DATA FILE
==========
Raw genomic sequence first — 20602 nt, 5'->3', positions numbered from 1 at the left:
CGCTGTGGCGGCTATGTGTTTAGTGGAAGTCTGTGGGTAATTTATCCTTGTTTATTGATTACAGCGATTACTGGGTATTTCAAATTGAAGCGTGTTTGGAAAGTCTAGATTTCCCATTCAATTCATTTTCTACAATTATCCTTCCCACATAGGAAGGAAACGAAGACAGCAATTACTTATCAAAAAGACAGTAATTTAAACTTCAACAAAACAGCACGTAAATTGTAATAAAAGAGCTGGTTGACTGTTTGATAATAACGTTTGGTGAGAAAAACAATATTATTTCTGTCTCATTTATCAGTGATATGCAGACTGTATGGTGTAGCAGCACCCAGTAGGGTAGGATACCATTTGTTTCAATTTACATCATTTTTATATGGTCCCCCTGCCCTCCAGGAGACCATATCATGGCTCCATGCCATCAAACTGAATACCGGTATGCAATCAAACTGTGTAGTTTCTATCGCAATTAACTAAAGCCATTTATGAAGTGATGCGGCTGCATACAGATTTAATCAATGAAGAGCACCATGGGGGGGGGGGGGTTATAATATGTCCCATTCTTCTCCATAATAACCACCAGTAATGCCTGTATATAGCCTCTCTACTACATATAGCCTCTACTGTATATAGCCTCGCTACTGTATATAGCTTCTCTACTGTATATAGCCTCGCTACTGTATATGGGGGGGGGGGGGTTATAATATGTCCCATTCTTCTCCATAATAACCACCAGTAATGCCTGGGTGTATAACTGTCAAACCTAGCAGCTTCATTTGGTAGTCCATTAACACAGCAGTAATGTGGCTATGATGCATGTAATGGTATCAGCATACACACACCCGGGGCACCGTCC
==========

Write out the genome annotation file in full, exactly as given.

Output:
Raw genomic sequence first — 20602 nt, 5'->3', positions numbered from 1 at the left:
CGCTGTGGCGGCTATGTGTTTAGTGGAAGTCTGTGGGTAATTTATCCTTGTTTATTGATTACAGCGATTACTGGGTATTTCAAATTGAAGCGTGTTTGGAAAGTCTAGATTTCCCATTCAATTCATTTTCTACAATTATCCTTCCCACATAGGAAGGAAACGAAGACAGCAATTACTTATCAAAAAGACAGTAATTTAAACTTCAACAAAACAGCACGTAAATTGTAATAAAAGAGCTGGTTGACTGTTTGATAATAACGTTTGGTGAGAAAAACAATATTATTTCTGTCTCATTTATCAGTGATATGCAGACTGTATGGTGTAGCAGCACCCAGTAGGGTAGGATACCATTTGTTTCAATTTACATCATTTTTATATGGTCCCCCTGCCCTCCAGGAGACCATATCATGGCTCCATGCCATCAAACTGAATACCGGTATGCAATCAAACTGTGTAGTTTCTATCGCAATTAACTAAAGCCATTTATGAAGTGATGCGGCTGCATACAGATTTAATCAATGAAGAGCACCATGGGGGGGGGGGGGTTATAATATGTCCCATTCTTCTCCATAATAACCACCAGTAATGCCTGTATATAGCCTCTCTACTACATATAGCCTCTACTGTATATAGCCTCGCTACTGTATATAGCTTCTCTACTGTATATAGCCTCGCTACTGTATATGGGGGGGGGGGGGTTATAATATGTCCCATTCTTCTCCATAATAACCACCAGTAATGCCTGGGTGTATAACTGTCAAACCTAGCAGCTTCATTTGGTAGTCCATTAACACAGCAGTAATGTGGCTATGATGCATGTAATGGTATCAGCATACACACACCCGGGGCACCGTCC